Three weeks after SFist broke the story about Facebook's "real-name" crackdown on drag queens and performers — a story that made headlines literally everywhere, because the internet loves drag queens — it appears that the great and all-powerful social network has met its match. Sister Roma, Supervisor David Campos, and others headed back down to Menlo Park for a meeting this morning, and Facebook has apologized to all those whom they've offended. Though the exact policy changes remain TBA, a source contacted by Valleywag says Facebook is planning to revert to a "preferred name" policy instead.

The company is not likely framing this as a reversal, however, and it sounds like they may craft an exception for performers and the LGBTQ community, who in the ensuing weeks since this identity crisis began have repeatedly claimed that the policy is discriminatory. It's also been pointed out that abuse victims, teachers, and psychotherapists may want to be on Facebook under assumed names as well.

Per Valleywag:

Rather than owning up to its discriminatory behavior, the company plans on insisting that it always defined "real name" as a person's preferred name. We're told the company will claim that its "real names" policy was being improperly enforced and that a "fix" is on its way.

Though we don't yet know what the wording of this new policy will be, via a release issued just after today's meeting we learn that Facebook has "apologized" and "agreed that the real names policy is flawed and has unintentionally hurt members of [the LGBTQ] community." S.F. Supervisor David Campos says, “The drag queens spoke and Facebook listened!... We have their commitment that they will be making substantive changes soon and we have every reason to believe them."

At issue still is the burden of having to weed out fake profiles among the authentic ones created under peoples' preferred, assumed, or stage names.

Sister Roma, a.k.a. Michael Williams, said today, after posting the above photo, "Off to Facebook Campus... Armed with letters and support from thousands of people with chosen and protective names. Your voice will be heard." There is now a victory rally planned tomorrow at noon on the steps of San Francisco's City Hall, and Facebook employees have been invited to attend. Harvey Milk Democratic Club President Tom Temprano, who was also at the meeting, tells SFist, "Everyone feels like they were heard. Facebook has a lot of LGBT employees and they did a lot of work on this, and we feel pretty satisfied."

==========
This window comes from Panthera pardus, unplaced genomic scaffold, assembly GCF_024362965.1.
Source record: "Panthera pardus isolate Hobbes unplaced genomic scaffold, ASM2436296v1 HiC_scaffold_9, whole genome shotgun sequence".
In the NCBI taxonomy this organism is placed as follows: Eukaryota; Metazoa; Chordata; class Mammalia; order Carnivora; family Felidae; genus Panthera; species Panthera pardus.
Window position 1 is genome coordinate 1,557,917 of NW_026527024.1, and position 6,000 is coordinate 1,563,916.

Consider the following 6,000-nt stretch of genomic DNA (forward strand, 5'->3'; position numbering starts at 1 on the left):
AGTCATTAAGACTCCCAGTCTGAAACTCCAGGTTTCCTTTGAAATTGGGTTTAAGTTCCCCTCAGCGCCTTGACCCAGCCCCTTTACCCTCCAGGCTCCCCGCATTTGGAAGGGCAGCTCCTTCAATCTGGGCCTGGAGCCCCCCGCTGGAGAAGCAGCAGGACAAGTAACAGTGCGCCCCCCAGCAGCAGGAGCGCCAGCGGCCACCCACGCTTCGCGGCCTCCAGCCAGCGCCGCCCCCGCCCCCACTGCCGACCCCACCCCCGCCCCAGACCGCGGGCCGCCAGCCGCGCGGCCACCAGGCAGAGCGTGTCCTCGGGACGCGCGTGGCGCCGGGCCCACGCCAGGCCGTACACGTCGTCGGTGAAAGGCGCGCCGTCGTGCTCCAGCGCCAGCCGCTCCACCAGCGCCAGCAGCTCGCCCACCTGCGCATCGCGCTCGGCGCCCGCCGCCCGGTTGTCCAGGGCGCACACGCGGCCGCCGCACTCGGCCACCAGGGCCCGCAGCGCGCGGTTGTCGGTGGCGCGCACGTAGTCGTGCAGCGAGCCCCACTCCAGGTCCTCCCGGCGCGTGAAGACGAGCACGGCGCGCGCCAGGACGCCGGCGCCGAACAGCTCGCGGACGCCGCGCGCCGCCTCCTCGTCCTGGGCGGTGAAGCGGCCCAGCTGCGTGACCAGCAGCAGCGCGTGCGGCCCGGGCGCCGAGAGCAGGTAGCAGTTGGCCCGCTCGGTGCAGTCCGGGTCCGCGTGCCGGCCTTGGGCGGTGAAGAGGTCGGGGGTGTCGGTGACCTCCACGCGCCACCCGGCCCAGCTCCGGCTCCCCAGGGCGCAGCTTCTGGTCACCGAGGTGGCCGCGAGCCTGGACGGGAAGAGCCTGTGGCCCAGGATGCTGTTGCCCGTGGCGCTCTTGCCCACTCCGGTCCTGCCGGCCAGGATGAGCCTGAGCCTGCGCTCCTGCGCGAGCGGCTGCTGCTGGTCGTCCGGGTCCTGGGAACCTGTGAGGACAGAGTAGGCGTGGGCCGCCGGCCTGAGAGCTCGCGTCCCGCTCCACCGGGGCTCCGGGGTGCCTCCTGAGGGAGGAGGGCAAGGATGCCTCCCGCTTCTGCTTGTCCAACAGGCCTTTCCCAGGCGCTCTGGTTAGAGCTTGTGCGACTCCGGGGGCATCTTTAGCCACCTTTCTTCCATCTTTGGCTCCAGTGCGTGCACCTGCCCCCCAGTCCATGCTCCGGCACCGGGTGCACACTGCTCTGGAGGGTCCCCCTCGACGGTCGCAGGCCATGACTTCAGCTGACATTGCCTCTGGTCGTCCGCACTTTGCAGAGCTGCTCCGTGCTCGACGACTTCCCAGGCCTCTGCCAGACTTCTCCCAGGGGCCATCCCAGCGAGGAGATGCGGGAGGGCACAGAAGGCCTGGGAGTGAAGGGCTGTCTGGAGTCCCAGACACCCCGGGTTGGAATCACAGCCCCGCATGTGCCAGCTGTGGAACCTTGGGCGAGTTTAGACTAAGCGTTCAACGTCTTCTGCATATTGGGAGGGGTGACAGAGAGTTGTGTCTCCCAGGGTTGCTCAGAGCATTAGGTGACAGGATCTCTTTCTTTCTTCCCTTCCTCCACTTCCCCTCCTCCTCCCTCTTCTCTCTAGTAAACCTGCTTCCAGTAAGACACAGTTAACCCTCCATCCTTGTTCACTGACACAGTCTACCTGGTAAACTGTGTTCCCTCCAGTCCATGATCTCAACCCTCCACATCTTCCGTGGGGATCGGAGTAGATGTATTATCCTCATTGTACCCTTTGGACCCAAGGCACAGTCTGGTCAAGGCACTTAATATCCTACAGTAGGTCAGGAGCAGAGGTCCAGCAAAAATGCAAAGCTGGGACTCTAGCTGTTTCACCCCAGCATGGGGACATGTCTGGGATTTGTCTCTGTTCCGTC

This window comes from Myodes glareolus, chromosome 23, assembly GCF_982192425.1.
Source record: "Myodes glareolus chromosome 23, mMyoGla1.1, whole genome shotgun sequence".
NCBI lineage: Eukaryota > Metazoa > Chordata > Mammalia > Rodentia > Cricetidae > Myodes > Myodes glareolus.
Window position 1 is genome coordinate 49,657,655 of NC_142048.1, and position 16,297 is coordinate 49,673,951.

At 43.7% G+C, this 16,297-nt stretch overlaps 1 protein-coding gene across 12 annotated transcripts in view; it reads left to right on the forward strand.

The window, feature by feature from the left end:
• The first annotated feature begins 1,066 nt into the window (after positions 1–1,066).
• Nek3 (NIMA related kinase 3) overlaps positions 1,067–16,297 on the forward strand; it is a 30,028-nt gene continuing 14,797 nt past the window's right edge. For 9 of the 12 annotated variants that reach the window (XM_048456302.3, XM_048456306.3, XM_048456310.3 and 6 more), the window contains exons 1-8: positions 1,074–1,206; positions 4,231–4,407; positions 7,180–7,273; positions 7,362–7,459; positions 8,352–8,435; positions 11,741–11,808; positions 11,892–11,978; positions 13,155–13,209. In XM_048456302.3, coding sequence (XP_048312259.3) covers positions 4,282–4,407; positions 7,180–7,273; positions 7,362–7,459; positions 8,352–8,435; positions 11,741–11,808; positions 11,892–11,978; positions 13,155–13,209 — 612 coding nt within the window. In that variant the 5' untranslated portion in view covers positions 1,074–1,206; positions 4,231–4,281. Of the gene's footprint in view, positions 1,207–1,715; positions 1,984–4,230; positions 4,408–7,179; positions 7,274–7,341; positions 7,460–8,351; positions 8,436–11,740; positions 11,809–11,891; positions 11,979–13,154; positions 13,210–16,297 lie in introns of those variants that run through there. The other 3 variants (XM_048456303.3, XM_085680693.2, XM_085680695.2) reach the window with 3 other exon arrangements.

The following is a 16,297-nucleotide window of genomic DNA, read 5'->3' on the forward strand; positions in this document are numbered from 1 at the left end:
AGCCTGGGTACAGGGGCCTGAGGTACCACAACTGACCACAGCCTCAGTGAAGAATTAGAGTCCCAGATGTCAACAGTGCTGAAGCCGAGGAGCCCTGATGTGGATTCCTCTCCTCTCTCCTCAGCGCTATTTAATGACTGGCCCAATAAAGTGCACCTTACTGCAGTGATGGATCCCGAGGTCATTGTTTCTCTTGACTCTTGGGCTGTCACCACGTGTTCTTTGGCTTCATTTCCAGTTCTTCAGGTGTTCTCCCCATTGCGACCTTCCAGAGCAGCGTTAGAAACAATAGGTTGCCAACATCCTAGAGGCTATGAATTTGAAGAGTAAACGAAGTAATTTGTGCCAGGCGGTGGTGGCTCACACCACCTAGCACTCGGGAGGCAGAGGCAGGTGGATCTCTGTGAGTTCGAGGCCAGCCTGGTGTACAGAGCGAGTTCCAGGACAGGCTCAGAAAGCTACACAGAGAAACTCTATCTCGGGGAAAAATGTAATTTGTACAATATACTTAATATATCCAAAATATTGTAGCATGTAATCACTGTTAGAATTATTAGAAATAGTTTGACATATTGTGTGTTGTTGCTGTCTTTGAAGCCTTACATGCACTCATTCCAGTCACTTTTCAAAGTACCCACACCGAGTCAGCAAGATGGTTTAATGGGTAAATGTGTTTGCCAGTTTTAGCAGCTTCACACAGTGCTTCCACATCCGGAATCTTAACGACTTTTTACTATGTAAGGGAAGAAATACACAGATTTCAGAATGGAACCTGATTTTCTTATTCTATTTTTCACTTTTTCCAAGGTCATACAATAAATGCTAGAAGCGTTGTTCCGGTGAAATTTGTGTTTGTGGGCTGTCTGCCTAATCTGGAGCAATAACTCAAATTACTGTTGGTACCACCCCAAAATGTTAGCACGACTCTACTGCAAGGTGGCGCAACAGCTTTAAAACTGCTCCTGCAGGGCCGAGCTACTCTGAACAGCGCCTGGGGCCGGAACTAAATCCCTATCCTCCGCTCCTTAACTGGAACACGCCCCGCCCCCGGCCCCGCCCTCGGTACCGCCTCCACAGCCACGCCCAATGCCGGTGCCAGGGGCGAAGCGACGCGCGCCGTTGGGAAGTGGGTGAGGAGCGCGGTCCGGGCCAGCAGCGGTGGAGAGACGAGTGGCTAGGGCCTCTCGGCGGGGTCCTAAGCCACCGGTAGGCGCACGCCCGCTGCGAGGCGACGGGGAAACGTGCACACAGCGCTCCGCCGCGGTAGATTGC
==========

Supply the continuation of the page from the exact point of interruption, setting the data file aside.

It unclear whether Facebook was more bothered by the claims of discrimination, or by the shockingly rapid wave of signups for upstart network Ello last week, which may yet pose a threat (but who are we kidding).

But as Temprano succinctly put it on 48 Hills:

Oh Facebook, if only you knew the 11th Commandment: Don’t fuck with drag queens. Drag queens start riots, drag queens publicly highlight the deficiencies of others for a living, and most importantly drag queens generate more compelling and interactive content than just about any other users on your platform.

Anyway, it looks like the drama ends here, and the drag queens and everyone with a stage name can go back to filling our Notifications box with invites to their shows via names that we recognize.

This post has been updated throughout.

Previously: Anti-Facebook Social Network Ello Sees Major Spike In Sign-Ups
Zuckerberg Has Always Believed That We're Only Entitled To One Identity
Drag Queens, David Campos Meet With Facebook Over Real-Name Controversy
Drag Queens, Other Performers Outraged As Facebook Forces Them To Use Their Real Names [Updated]